I had a meeting today with two concerned parents who wanted to know what they could do to ensure that the construction of their child’s new school was “Green”. They are concerned about energy consumption and indoor air quality. They used terms like “Net Zero” and they wanted everyone to understand the impact of daylighting on well-being.
We talked about the LEED rating systems and what the pros and cons were. We also talked about strategy and how to determine if this is important to other parents or students and even the staff, faculty and the community at large. I was in heaven.
It was a little bit of nirvana for me to talk with fellow advocates. People who are as excited about green construction as I am. Some might say that these are “my people”.
Why does talking with my people excite me so much? Because it is through people that we will save the planet.
All of the money in the world alone, will not do it.
All of the information or knowledge alone, will not do it.
All of the the plans or rating systems alone, will not do it.
What will do it is people taking action. People taking each step to make a difference. People deciding that they want the change needed to save our planet.
When this directs the money, knowledge, and plans then we will have the change that we desire. The change that will save us all.
Green construction will save the planet. Do you believe it? I believe it.
Let me share some facts about construction with you.
70% of all electricity used in the United States is used for the construction and operation of buildings and built environments.
30% of all CO2 emissions come from the construction and operation of our built environment.
30% of all raw materials harvested are used for construction.
All of this appears to be some sort of secret because most people do not know this. I want everyone to know this. It is important to know this.
This is why I am a champion for green construction. I believe that if we do not improve the impact of construction on our environment, we will not see the desired improvements in Climate Change. To me, it’s that simple.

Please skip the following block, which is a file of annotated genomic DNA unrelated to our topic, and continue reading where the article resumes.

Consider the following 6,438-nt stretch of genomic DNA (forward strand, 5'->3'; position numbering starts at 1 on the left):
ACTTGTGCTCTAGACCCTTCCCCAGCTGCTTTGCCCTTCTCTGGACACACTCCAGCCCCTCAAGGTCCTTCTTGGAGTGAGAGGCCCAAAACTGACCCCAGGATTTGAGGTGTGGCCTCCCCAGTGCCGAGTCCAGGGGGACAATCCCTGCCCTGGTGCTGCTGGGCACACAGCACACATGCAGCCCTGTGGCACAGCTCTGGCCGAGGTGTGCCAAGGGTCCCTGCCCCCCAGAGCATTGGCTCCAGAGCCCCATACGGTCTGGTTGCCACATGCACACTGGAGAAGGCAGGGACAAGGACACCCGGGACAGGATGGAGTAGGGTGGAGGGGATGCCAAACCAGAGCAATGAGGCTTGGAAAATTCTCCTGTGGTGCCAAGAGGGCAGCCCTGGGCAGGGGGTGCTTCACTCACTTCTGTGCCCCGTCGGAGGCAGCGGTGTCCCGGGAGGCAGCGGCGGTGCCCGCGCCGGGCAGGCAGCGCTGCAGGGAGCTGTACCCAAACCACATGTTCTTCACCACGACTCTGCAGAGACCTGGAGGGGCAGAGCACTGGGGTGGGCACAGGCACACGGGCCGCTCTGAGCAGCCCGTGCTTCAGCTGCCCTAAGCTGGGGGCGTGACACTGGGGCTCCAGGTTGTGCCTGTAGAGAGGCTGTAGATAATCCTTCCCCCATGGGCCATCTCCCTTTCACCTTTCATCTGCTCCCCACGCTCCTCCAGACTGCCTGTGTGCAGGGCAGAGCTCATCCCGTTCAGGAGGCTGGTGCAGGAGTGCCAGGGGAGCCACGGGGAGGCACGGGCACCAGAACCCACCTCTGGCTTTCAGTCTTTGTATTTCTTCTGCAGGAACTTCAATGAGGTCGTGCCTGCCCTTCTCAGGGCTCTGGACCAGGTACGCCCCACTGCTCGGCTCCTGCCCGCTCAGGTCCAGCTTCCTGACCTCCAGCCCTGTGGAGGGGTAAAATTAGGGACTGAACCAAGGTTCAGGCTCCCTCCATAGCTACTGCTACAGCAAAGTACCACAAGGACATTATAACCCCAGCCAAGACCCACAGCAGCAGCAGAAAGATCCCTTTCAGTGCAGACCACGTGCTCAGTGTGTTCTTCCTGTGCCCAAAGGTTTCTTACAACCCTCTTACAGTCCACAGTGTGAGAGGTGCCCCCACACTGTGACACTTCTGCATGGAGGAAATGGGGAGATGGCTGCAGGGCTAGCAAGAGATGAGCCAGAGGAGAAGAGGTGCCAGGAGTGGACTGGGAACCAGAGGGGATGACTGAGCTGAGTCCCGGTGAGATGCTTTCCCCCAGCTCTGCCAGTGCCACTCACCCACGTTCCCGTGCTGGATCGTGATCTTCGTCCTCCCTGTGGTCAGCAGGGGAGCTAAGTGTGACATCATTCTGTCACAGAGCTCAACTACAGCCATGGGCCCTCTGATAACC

One of the easiest ways to improve the impact is to select a green rating system for every construction project. The focus of the green rating systems are:
Reduce energy consumption, which reduces CO2 emissions.
Reduce water consumption, which reduces CO2 emissions.
Reduce the consumption of virgin materials, which leaves more trees (and other natural materials) to offset the CO2 emissions.
The use of a green rating system engages focus on the impact of construction on our environment and gives options on how the impact can be improved.
Here are some of the most popular green rating systems for construction:
For my first blog, I want to talk about water. Why water? Because water is one of the essentials of life.
One of the important elements of green construction is water conservation. You and I need fresh water to live. Only 3% of all the water on the planet is fresh water (this includes glaciers that have-not melted). So, the ability to conserve fresh water makes more available.
Let’s start with how much water do we use?
Taking a bath – 40 gallons
Taking a shower – 15 gallons
Brushing your teeth – 2 gallons
Flushing the toilet – 3 gallons
Washing a load of laundry – 40 gallons
Using the dishwasher – 10 gallons
Using the sprinkler for one hour – 140 gallons
So in one day, you could use more than 250 gallons of water. This could be nearly 5 swimming pools of water every year.
How do we conserve fresh water? Let’s start at home because 95% of the water that comes out of your faucet goes down the drain.
Start with not leaving your tap running … wet … turn off … rinse … turn off.
You could fill a bowl and use that water to wash your vegetables. You could then use that water for your plants.
Check for leaks. A leaky faucet can be up to 7 gallons of water per day.
When brushing your teeth, use a cup of water to rinse. This saves 5 bathtubs of water per year.
Use a nozzle on your garden hose to water your plants. it prevents wasting water. Also, water your plants early in the morning or later in the evening when it is cooler. You will use less water. Mulch helps prevent evaporation and therefore you have to water less.
As you can see, we each can do many things to reduce our use of fresh water. Every drop we save increases the opportunity for this life-giving source to be available throughout the world.